Every time Chris Smith ’13 returns a kickoff, he follows lead blocker Wes Moyer ’12. Smith followed Moyer’s blocking all the way to two consecutive kickoff returns for touchdowns against Brown last week. When not racing 80 yards down field at a time, Smith lines up at wide receiver and leads the Bulldogs with 35 receptions. Moyer, a linebacker, earned his first career sack this season. The News sat down with the pair to discuss returns, their chemistry, and Saturday’s contest against Princeton.
Q Yale’s special teams were maligned after some missed kicks early this season. How does it feel to to turn the game around with a special teams performance?
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WM We started up 10–0 and then they scored a touchdown. Any time that happens, we want to get a big play. Once we returned it, it was like new energy in the team. Then they had a field goal. But then we returned it again. So that’s kind of a dagger in the heart right there. If you give up two in a row, it’s kind of hard to recover from that; Brown tried, but they couldn’t.
Q What’s the mindset as you wait to receive the ball before the kickoff?
CS We always say touchdown on every play, but sometimes it just doesn’t open up. Lightning’s kind of got to strike for it to work.
Moyer: A kick return is one of the main team aspects of football, because if one guy misses his block, the whole return is done. So to have all 11 guys on the field do their job, to have Chris run, not get touched, and make guys miss, everybody really has to do their jobs.
Q Wes, can you talk about your role as the lead blocker on the play?
WM I’m the cleanup guy. If someone comes off their block, I’m supposed to pick him up. When the hole’s opening up and the safety’s the last guy, and I’m able to lead him through, then that really allows for the super big returns. But Chris is a hell of a returner so he can make a couple guys miss and go down 50 yards, take it all the way each time. It’s a dangerous unit.
Q What kind of communication is going on down there? How do you know which way the two of you are going?
CS He and I talk a lot about [communication]. We always go out before practice and catch a few returns and talk about it. I remember before the Dartmouth game, the kicker in practice kicked a roller to [Moyer]. He picked it up and pitched it back to me and then he said “Hey, if that happens in a game, do you want me to let it go or pitch it to you?” And I was like, “Pitch it.” And it actually ended up happening in a game for the first time all season and it worked out perfectly. He picked it up, pitched it to me, and I got a good return off of it.
Q How about a situation like a squib kick? How do you react when the play can’t go as planned?
WM On a squib kick, we’d like everyone to let it go and either let me field it and pitch it back to Chris, or let Chris field it. Sometimes, it takes crazy hops, but most of the time you can get it, get a good return. I feel like kickoff teams, when they know it’s a squib, they’re not really covering it that hard or running as fast as when it’s in the air, since it’s on the ground and it’ll probably be a shorter kick.
CS It was an advantage after we got those two long returns and they started squibbing it. The squib is a shorter kick since it’s on the ground and stuff. I think Shane ended up jumping on it at the 40-yard line. That’s almost midfield starting out for the offense, and that’s a huge advantage.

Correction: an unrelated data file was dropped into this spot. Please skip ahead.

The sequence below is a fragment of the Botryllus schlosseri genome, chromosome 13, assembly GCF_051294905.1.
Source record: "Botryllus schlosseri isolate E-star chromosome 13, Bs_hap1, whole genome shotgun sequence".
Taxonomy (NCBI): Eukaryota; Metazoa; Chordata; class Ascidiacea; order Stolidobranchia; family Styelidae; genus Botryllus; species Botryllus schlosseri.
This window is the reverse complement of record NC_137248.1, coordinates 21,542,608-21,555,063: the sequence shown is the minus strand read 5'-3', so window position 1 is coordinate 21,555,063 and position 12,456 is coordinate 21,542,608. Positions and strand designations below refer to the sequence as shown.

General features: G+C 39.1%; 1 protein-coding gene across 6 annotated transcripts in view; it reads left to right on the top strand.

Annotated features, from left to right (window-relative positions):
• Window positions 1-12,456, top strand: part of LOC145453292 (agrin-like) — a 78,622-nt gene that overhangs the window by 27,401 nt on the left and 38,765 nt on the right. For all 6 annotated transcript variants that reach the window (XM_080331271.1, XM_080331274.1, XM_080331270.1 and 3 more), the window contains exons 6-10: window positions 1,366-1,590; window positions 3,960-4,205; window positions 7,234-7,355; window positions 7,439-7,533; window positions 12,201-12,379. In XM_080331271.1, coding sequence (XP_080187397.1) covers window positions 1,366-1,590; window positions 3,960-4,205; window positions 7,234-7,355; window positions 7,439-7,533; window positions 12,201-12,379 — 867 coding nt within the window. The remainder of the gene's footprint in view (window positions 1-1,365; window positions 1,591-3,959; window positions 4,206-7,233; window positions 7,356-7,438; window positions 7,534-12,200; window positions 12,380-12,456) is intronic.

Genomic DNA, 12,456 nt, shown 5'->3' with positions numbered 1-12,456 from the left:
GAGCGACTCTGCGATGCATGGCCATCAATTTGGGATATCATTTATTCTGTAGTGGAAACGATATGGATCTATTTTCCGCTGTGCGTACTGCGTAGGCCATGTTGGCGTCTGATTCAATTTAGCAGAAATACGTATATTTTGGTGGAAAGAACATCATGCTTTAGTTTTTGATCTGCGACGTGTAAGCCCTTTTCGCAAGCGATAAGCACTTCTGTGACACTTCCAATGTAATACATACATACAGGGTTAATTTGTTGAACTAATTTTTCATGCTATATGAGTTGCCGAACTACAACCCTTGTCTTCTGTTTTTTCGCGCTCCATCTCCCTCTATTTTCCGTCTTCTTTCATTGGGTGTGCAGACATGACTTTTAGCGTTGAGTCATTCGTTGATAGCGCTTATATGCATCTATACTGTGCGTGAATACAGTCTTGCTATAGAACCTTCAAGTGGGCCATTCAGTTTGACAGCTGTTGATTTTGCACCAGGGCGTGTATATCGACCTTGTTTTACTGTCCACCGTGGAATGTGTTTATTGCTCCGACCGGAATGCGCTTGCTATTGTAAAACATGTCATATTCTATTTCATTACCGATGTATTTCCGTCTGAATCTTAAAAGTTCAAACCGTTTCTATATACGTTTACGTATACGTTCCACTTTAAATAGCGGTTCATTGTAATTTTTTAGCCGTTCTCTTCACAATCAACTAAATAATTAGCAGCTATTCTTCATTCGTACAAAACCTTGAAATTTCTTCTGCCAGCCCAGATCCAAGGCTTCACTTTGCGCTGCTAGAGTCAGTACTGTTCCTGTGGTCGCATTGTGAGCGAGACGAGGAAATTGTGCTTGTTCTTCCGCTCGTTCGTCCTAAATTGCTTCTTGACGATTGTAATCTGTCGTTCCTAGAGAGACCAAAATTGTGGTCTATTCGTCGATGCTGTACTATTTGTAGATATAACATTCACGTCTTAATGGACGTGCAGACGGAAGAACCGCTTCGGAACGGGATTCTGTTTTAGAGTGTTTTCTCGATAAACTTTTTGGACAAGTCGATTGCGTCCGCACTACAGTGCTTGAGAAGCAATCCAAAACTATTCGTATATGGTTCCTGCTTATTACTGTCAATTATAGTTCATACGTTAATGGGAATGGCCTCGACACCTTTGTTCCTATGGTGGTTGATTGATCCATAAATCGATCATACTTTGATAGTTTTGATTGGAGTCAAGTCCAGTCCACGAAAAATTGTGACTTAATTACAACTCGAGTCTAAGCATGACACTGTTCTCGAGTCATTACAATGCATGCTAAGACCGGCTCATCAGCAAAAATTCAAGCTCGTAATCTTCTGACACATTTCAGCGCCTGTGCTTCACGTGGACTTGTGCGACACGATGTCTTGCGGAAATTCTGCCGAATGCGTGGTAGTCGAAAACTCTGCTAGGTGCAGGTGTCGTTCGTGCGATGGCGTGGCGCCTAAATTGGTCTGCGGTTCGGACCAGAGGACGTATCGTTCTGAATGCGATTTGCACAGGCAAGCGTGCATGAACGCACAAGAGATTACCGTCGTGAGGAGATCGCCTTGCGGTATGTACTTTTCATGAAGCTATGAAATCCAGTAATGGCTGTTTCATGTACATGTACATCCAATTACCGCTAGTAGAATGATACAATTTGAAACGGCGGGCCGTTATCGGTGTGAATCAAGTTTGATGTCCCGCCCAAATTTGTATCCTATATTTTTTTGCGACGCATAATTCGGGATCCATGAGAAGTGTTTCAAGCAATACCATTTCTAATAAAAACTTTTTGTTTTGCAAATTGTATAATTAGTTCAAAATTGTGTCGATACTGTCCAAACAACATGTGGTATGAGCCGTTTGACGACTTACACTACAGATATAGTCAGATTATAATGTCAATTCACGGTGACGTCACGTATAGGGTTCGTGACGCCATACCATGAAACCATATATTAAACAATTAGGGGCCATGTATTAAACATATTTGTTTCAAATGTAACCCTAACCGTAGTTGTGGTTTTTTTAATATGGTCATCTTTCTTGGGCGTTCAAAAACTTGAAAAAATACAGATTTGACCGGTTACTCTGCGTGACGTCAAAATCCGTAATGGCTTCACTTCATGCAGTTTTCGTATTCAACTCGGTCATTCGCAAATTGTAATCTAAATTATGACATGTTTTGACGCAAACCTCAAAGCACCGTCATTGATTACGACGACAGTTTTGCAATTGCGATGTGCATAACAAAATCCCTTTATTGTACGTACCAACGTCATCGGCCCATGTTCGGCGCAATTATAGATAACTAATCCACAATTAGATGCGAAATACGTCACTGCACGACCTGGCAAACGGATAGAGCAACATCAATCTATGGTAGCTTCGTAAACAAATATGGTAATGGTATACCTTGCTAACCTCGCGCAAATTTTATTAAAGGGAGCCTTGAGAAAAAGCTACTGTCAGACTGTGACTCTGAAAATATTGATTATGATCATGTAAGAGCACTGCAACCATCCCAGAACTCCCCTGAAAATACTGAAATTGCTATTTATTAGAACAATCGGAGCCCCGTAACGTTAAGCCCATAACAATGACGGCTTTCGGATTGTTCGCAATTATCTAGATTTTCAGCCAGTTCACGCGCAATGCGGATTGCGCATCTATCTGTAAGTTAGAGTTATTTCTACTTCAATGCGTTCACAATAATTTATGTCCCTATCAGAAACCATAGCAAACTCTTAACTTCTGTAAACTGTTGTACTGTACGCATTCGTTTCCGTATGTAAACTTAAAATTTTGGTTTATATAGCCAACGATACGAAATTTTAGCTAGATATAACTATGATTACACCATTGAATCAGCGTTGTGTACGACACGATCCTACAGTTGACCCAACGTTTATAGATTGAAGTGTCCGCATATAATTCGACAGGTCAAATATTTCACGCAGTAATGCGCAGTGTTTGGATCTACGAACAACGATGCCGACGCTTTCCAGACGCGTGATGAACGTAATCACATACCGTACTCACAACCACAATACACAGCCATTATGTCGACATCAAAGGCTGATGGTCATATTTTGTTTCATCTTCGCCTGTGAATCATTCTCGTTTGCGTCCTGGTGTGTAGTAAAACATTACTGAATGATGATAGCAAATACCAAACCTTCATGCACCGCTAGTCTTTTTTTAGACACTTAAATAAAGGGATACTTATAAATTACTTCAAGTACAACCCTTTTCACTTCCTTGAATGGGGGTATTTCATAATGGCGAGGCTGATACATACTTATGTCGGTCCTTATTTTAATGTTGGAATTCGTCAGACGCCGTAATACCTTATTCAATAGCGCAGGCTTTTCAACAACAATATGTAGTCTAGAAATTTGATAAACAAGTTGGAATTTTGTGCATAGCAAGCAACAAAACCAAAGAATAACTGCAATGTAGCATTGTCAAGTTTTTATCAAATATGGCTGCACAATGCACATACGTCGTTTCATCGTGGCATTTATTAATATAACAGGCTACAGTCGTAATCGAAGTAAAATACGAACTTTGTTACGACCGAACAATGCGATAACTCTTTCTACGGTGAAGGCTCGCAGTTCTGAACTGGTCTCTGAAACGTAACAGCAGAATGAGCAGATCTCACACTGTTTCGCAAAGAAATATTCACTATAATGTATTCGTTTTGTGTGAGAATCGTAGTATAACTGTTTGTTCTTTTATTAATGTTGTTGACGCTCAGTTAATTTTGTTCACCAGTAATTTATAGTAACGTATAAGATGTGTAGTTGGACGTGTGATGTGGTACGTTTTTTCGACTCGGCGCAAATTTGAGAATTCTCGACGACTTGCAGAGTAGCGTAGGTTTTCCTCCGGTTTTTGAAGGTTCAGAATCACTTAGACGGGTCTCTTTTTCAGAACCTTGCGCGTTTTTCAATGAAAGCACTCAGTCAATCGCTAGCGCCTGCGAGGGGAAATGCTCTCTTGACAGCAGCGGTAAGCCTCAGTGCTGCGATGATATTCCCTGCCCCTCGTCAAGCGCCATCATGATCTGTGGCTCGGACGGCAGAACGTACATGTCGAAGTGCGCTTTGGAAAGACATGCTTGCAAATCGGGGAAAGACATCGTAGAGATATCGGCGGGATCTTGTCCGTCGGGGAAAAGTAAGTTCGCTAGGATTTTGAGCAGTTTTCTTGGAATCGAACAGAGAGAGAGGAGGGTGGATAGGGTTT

Q Chris, you’re not just doing well on the return; you’re leading the team in receptions. What’s the reason for that success?
CS I think we just have an offense with a lot of weapons for Pat Witt to get the ball to. When you have that many weapons, the opponent can’t really double team anybody, and that really opens the field up, and that’s helped me a lot to be open.
WM I’d really hate to be on defense against those guys. You cover everybody, but one guy’s still open, and then you’re done.
Q Wes, you do play defense, if not against Chris. You’re a linebacker with a sack so far this season. Can you talk about the status of that unit?
WM Any time we’re in there, we can cause a three-and-out, we can get a turnover. Maybe [the opponent] gets a few first downs, but no matter what, we don’t give up. If they get to our 10-yard line, we’ll try to stop them, try to block the field goal and we’ll just do whatever we can. We’re coming together as a unit, we’re all just making plays.
Q That success will be tested against Princeton this weekend, with the Ivy League championship on the line. What are you looking forward to against the Tigers?
CS We’re definitely excited. We saw Penn rack up a lot of points [against Princeton], but we can’t overlook them. We have to take each game as it comes. We can’t overlook them and I think we’re going to go in and play as hard as we did against Penn, which was a bigger game. We just have to be ready for it.
WM It’s a dangerous game. Their record’s not so good this year, and they’ve gotten beaten up a little bit. That just means they’re hungry and they’ll come out and trying to end our season. We have to come out with the fire and take it to them on every play and continuously just dominate. That’s what we’re going to try to do.
Q You guys play your two biggest rivalry games of the season in the next two weeks, against Harvard and Princeton. It’s the first time playing those teams for both of you. What are the emotions going to be like?
WM Any time it’s a huge rivalry game, the emotions are running and you have to stay on the even level. You can’t get too up and you can’t get too down. We want to get out there and run the game on both sides of the ball.